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a review of Leonardo da Vinci: Painter at the Court of Milan at the National Gallery in London

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Newspaper reviews of the current National Gallery exhibition ‘Leonardo da Vinci: Painter at the Court of Milan‘ have been extremely positive: see the LA Times, the Scotsman, the Guardian, the Telegraph and the Independent. Effective marketing including a live tv and digital cinema preview has ensured that within days of opening all advance tickets sold out and people wait for hours for limited daily entry positions.

First, I will discuss the strengths of the exhibition, then I will offer some critical comments. My own impression does not contradict these reviews, but I do have some doubts about the curation of and reporting on the exhibition that I have not seen published elsewhere.

The exhibition is remarkable for bringing together so many paintings with their preparatory drawings. This provides audiences with a wonderful opportunity to see how art is created and how artists develop and represent ideas.

The exhibition is well designed. One room featured portraits of two women, one of whom is known to the mistress of Leonardo’s patron, Ludovico Sforza, the Duke of Milan. The portrait of Cecilia Gallerani (the Lady with an Ermine, on loan from Poland, below) is exquisite and as I have been wanting to see it for twenty years I was thrilled to finally do so. She’s ethereal and hypnotic.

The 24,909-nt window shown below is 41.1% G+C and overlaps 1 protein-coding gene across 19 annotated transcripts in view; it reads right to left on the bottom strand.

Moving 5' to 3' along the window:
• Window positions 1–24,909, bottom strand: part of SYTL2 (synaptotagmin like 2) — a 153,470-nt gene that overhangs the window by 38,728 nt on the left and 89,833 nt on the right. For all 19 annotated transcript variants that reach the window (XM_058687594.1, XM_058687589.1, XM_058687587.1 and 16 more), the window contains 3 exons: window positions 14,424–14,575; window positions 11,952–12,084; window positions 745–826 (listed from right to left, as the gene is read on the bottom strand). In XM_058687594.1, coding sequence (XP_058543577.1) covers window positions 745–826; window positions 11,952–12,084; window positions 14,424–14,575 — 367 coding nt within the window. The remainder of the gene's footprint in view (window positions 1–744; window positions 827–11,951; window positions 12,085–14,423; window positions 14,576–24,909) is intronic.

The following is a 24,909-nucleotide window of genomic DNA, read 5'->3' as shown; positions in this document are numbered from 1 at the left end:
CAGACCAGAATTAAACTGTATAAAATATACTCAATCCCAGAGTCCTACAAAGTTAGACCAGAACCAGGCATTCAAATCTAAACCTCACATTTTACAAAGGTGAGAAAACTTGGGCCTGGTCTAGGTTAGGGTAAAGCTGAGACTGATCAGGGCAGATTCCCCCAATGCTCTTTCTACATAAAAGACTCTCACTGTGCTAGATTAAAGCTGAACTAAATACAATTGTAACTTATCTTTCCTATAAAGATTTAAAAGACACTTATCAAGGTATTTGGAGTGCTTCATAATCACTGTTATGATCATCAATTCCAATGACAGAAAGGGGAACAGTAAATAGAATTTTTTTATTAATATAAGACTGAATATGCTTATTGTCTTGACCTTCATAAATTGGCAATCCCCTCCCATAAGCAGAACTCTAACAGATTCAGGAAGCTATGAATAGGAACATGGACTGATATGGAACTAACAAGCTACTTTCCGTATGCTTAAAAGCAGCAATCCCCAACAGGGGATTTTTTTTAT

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A lot of nonsense has been written about the modernity of the posture of the Lady with an Ermine. A change in portrait fashion was occurring in Italian art driven by the influence of Flemish portraits. The old style was strict profile, and the new style showed the subject turned towards the viewer as if engaging with them.

Examples of the old style (Baldovinetti, c1465) and new (Botticelli, c1480-5) can be found in the gallery’s collection. Describing the Lady with an Ermine as the first modern portrait and other nonsense distorts what was a gradual transition determined by political and cultural values (profile represented power and authority, as it had been used since Roman coins).

The other portrait (from the Louvre, which I had already seen) is perhaps of another mistress, Lucretia Crivelli. She looks sulky and intense. The portraits have been cleverly hung so that Lucretia’s gaze is directed at Cecilia, who gazes away innocently.

Thirdly, by bringing together the two versions of the Virgin of the Rocks, the National Gallery has allowed audiences to see something that even their creator never saw – the two versions of this painting in the same room for convenient comparison.

Religious painting from the late middle ages and renaissance are almost iconographic in their symbolic consistency. They tell Biblical stories and include symbols that act like guides or props to help the audience understand what story the painting is telling.

For example, how do you tell a St Michael slaying Satan from a St George slaying the dragon? As Satan is often presented as a reptile with wings, this can be difficult, but St George always wears his symbol of a red cross on a white background, which St Michael does not wear. Likewise St Peter Martyr always has a knife stuck in his head.